Because the SparsePak data detect the warm ionised gas component in NGC 3310, these data suggest that NGC 3310 has maintained its disk structure and rotation in the star-forming component of its disk despite recent significant mergers with this system. Because the SparsePak data detect the warm ionised gas component in NGC 3310, these data suggest that NGC 3310 has maintained its disk structure and rotation in the star-forming component of its disk despite recent extensive mergers with this system. In most galaxies, however, the stars are separated by age, making it difficult to classify distant stars. Wikipedia NGC 3310 is a large-scale spiral galaxy in the constellation Ursa Major.
The fact that some regions are still much redder than the underlying disk stars suggests that they do not originate from the disk of NGC 3310.
How old is NGC 4889?
During its active period, astronomers would have classified NGC 4889 as a quasar, and the disk around the supermassive black hole would have emitted up to a thousand times the energy output of the Milky Way. The ionised medium detected around the black hole suggests that NGC 4889 may have been a quasar in the past. The first known observation of NGC 4889 was made in 1785 by Frederick William Herschel I, who was assisted by his sister Caroline Lucretia Herschel and included it in the Catalogue of Nebulae and Clusters of Stars published a year later. Although NGC 4889 is much larger than NGC 4886, its core appears to be much less dense than that of NGC 4886.
How heavy is NGC 4889?
Using instruments from the Keck II Observatory and the Gemini North Telescope, astronomers have measured the speed of stars moving around the centre of NGC 4889. For this particular black hole in the galaxy NGC 4889, scientists used instruments from the Keck II Observatory and the Gemini North Telescope to measure the speed of stars moving around the centre of the galaxy. However, because NGC 4889 is a spheroid rather than a flat spiral, it has a three-dimensional profile, so it could be as large as 15 trillion solar masses. The black hole at the centre of NGC 4889 is one of the largest ever discovered, but it is currently dormant.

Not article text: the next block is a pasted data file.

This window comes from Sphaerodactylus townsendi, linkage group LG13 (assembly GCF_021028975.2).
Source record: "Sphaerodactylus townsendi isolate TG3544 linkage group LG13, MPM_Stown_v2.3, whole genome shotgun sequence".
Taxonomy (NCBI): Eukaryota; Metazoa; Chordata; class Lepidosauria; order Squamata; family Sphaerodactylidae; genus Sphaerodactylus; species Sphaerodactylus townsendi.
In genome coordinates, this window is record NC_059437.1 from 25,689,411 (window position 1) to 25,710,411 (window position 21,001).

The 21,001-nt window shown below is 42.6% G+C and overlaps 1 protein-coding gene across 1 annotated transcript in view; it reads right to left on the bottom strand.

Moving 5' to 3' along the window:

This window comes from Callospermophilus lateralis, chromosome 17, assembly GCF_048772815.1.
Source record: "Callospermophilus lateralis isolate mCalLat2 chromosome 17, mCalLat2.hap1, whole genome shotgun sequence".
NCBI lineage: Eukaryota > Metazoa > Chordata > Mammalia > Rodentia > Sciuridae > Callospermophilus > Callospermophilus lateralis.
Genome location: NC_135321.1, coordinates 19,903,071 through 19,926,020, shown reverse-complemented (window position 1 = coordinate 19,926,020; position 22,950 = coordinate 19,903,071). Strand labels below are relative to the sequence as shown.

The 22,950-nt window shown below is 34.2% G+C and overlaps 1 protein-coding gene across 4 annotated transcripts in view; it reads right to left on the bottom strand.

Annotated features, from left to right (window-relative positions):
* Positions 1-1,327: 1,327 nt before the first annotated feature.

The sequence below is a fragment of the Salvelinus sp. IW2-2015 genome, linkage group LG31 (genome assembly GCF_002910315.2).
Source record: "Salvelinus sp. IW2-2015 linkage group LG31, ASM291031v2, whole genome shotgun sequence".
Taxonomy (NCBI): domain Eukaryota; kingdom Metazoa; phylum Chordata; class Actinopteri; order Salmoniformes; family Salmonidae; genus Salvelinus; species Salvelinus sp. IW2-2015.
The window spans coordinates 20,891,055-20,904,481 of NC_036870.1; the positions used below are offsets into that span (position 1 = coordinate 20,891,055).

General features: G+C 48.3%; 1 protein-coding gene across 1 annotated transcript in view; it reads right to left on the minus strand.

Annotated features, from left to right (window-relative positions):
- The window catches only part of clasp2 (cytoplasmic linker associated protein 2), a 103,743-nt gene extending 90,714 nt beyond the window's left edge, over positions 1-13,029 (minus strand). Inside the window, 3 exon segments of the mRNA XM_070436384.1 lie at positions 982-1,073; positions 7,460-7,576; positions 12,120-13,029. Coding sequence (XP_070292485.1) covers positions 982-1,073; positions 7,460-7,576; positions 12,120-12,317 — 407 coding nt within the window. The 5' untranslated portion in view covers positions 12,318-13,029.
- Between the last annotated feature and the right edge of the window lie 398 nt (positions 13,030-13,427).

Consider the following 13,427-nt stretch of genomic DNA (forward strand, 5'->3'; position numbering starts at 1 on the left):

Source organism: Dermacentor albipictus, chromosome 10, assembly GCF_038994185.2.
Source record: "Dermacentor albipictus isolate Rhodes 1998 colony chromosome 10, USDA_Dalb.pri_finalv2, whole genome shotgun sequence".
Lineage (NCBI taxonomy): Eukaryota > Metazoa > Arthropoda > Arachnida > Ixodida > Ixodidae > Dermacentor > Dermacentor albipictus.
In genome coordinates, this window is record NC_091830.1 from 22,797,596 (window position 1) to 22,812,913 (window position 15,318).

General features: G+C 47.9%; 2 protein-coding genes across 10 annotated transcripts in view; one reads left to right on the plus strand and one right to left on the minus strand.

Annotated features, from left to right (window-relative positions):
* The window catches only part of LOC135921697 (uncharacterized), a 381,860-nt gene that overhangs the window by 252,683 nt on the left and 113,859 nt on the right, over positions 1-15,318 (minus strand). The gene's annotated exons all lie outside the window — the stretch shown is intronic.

A new photo of the galaxy NGC 4889 may look peaceful from so far away, but it actually hosts one of the largest black holes astronomers have ever identified.
What is NGC s33?
NGC 3310 is located towards the constellation Ursa Major and is about 59 million light years from Earth. It is a catalogue of 31 diffuse nebulae and 36 stellar emission line objects in the irregular galaxy NGC 6822 of the Local Group. The 36 stellar emission line objects in NGC 6822 appear to be emission line stars, small H ıı-spheres and planetary nebulae. The objects were identified from several broadband and interference filter plates of NGC 6822 taken with CTIO’s 4 m telescope at prime focus under excellent seeing.
It is one of a loose cluster of about six or seven dozen galaxies located towards the Big Dipper in the constellation Ursa Major (the Great Bear).
How did the Hubble telescope find black holes?
This invisible component could only consist of the remnants (white dwarfs, neutron stars and black holes) of massive stars whose interiors collapsed under their own gravity after their nuclear fuel was exhausted. The study not only revealed the feeding habits of the black hole at the centre of NGC 1566, but also showed that the swirling filaments of dust could cause the darkening of the centres of many galaxies when their black holes are active at the core. Hubble, born in 1889, discovered that many objects previously thought to be clouds of dust and gas and classified as nebulae were actually galaxies beyond the Milky Way. This instrument made it much easier to observe the region near the centre of a galaxy and to detect the rapid movements of stars orbiting near a black hole.